Bryggen wharf is undoubtedly Bergen’s most recognisable landmark. The colourful houses date back as far as the 12th century and today feature some of Bergen’s best-known restaurants, shops and bars.
The medieval houses at Bryggen wharf are all business in the front, fun in the back. Make sure to explore the back of the houses too, where you’ll find such things as mysterious corridors, a pub and even a secret World War II resistance museum.
There’s much more to Bergen than just Bryggen, however. Discover Bergen’s many old charming, windy streets with their colourful, wooden houses and laid-back way of life.
With so much (understandable) hype about the fjords of western Norway, the sea by Bergen often gets neglected. Bergen’s position on the coast of the North Sea should be explored too, however, with islands such as Askøy and Blomøyna just a short bus ride or boat trip away.
Apart from Bryggen, the Fløibanen funicular and viewpoint are the most famous attractions in Norway’s second city. Take the cable car up to the top of the mountain directly from the city centre for one of the best and most easily accessible views of the city.
Once you’re up on Fløyen and have admired the view of Bergen, remember to turn around and head into the beautiful mountainous woodland you’ll also find on Mount Fløyen for a stroll or a hike further inland, if you’ve got the time.
Bergen is much more than Fløyen, however. In fact, Bergen is said to be immediately surrounded by seven mountains like the seven hills of Rome. Visit places like Ulriken, Løvstakken and Damgårdsfjellet for less touristy hikes and vantage points over the city.
The Stave Churches were built at a time when Christianity was taking over older Viking beliefs in Norway. The churches bear signs of both influences – with their sturdy but elegant wooden design and the dragon-style heads which often adorn them. The Fantoft Stave Church, which was moved to Bergen, burnt down in 1992 but was rebuilt as an exact replica of the original, which dated back to 1150.
The beautiful Hanseatic Museum tells the story of the impact of the Hanseatic League trading network on Bergen between the 1300s and 1700s. It is beautiful inside and out and includes the only house on Bryggen whose interior has been kept as it was in 1704.
Just an hour and a bit’s walk from the city centre, you’ll begin to see some of Norway’s most spectacular landscapes emerge. Hordaland, the county surrounding Bergen, is home to some of the country’s best nature, and if you have the time, you ought to get out of the city centre too.
The Fish Market at the centre of Bergen is an integral part of the city and one of the most lively and everyday attractions of the city.
‘Old Bergen Museum’ is a collection of more than 50 real Bergen houses which have been moved to Elsero, north of the city, to preserve them. The pretty old houses were built between 100 and 300 years ago and are brought to life through actors, workshops and performances.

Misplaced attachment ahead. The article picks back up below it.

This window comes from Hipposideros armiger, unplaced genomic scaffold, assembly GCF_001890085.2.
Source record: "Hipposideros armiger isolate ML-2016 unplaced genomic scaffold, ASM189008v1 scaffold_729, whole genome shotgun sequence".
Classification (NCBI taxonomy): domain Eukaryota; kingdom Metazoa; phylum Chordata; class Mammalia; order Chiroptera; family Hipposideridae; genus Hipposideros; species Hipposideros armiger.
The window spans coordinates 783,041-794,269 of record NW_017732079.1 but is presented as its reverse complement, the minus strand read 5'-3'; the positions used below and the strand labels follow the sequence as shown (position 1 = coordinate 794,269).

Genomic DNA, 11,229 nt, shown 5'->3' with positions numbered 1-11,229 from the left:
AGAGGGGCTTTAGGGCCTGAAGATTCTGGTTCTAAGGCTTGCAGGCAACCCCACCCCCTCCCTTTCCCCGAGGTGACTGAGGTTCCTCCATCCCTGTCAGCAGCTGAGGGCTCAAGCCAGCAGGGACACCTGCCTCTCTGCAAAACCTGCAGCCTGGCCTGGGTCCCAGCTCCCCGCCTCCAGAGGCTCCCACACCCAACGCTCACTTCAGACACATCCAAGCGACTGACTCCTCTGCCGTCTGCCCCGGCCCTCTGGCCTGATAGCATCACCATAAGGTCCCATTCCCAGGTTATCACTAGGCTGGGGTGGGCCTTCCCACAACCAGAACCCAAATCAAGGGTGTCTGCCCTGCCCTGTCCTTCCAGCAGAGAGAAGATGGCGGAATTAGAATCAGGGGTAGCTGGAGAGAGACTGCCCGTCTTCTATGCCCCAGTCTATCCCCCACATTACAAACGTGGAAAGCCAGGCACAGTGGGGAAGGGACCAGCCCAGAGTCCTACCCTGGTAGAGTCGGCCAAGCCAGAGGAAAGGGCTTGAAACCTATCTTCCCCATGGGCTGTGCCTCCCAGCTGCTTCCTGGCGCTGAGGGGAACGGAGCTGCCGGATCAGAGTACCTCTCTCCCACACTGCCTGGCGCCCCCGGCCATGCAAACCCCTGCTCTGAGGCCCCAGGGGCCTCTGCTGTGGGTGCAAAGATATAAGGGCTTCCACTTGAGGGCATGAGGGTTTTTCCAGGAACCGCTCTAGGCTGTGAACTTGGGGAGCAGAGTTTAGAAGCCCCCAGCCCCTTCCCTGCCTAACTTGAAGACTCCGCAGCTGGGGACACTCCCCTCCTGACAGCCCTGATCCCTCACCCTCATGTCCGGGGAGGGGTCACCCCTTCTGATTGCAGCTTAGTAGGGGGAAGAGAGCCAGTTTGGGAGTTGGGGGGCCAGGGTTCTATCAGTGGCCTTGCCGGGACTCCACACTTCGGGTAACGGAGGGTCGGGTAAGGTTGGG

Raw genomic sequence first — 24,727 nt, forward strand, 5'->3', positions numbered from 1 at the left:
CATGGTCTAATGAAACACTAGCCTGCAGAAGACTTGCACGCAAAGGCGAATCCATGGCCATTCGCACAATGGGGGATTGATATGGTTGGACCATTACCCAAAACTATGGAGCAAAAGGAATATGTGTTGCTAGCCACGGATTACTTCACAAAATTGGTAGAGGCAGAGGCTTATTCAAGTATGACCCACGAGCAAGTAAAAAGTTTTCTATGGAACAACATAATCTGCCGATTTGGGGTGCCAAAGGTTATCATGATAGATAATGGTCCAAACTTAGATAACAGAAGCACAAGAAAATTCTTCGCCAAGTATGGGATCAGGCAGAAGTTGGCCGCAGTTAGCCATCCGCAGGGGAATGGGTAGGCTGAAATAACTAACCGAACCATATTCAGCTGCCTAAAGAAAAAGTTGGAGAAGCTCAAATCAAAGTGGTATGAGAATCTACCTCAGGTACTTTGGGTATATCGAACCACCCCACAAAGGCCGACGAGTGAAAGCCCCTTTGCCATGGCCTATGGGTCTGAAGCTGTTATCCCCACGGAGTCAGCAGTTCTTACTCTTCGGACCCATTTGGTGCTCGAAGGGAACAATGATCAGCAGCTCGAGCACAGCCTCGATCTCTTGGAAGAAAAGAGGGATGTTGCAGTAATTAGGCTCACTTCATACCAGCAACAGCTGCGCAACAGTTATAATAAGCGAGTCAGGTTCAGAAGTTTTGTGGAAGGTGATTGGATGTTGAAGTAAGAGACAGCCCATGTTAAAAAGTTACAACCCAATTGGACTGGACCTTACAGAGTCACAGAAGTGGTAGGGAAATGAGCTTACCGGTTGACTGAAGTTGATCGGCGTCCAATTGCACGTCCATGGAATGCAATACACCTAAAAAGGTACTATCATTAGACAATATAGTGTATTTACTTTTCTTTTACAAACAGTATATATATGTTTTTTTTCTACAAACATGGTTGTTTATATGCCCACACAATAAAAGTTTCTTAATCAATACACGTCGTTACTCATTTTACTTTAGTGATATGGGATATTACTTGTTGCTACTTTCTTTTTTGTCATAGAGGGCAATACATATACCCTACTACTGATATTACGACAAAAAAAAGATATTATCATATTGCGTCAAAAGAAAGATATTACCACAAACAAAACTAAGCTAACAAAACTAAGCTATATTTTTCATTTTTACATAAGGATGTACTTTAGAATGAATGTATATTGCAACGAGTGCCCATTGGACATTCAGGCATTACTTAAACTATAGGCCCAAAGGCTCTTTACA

The railway line between Bergen and Oslo took many decades to plan and build. Bergensbanen was finally completed in 1909 and is still the highest mainline railway in Europe. It crosses some of Norway’s most breathtaking nature and also branches off into Flåmsbana, one of the most beautiful railway lines in the world.
The Bergenhus fortress is one of the most beautiful buildings in Bergen. Located at one end of Bryggen, Bergenhus used to be a royal seat back when Bergen was the capital of Norway.
Byparken (‘the City Park’) is located close to the train station, the KODE art museum buildings and just a five-minute walk from the harbour. In good weather, the park makes for one of the loveliest areas in the city centre with its statues, large pond and fountain and pavilion; it is the perfect place to spend a lazy afternoon.
Bergen’s history has a very close and important connection to the sea – its traditional trades have been fishing and seafaring, and it was these which helped the city grow rich as part of the Hanseatic League. The Seafarers’ Monument celebrates this history and is just one of many of Bergen’s beautiful and interesting statues and sculptures.
Gamlehaugen, which is located a little outside of Bergen, is a manor house but looks and acts suspiciously like a little fairy tale castle. It is even the Bergen residence of Norway’s royal family when they visit, and when they aren’t there, tours are available in the summer.
The famous Norwegian composer Edvard Grieg and his wife Nina loved their summer residence, which they had built themselves in 1885. You can see why yourself today – the house and grounds are now a museum and include the couples’ graves, Grieg’s composer’s cabin and a disguised underground concert hall.
Okay, so these last two aren’t strictly in Bergen, but you can get to them fairly easily from Bergen by bus and/or boat. The Hardangerfjord is the closest major fjord to the city and one of Norway’s best known. You can take the bus to several of the little villages along its coast.
Rosendal, a village by the Hardangerfjord, is an excellent place from which to stray off from the fjord and begin a hike or cycling trip into the valley. It is part of some fjord cruises from Bergen and features a beautiful little castle complete with a restaurant, café and overnight facilities.
Featured image by TimOve.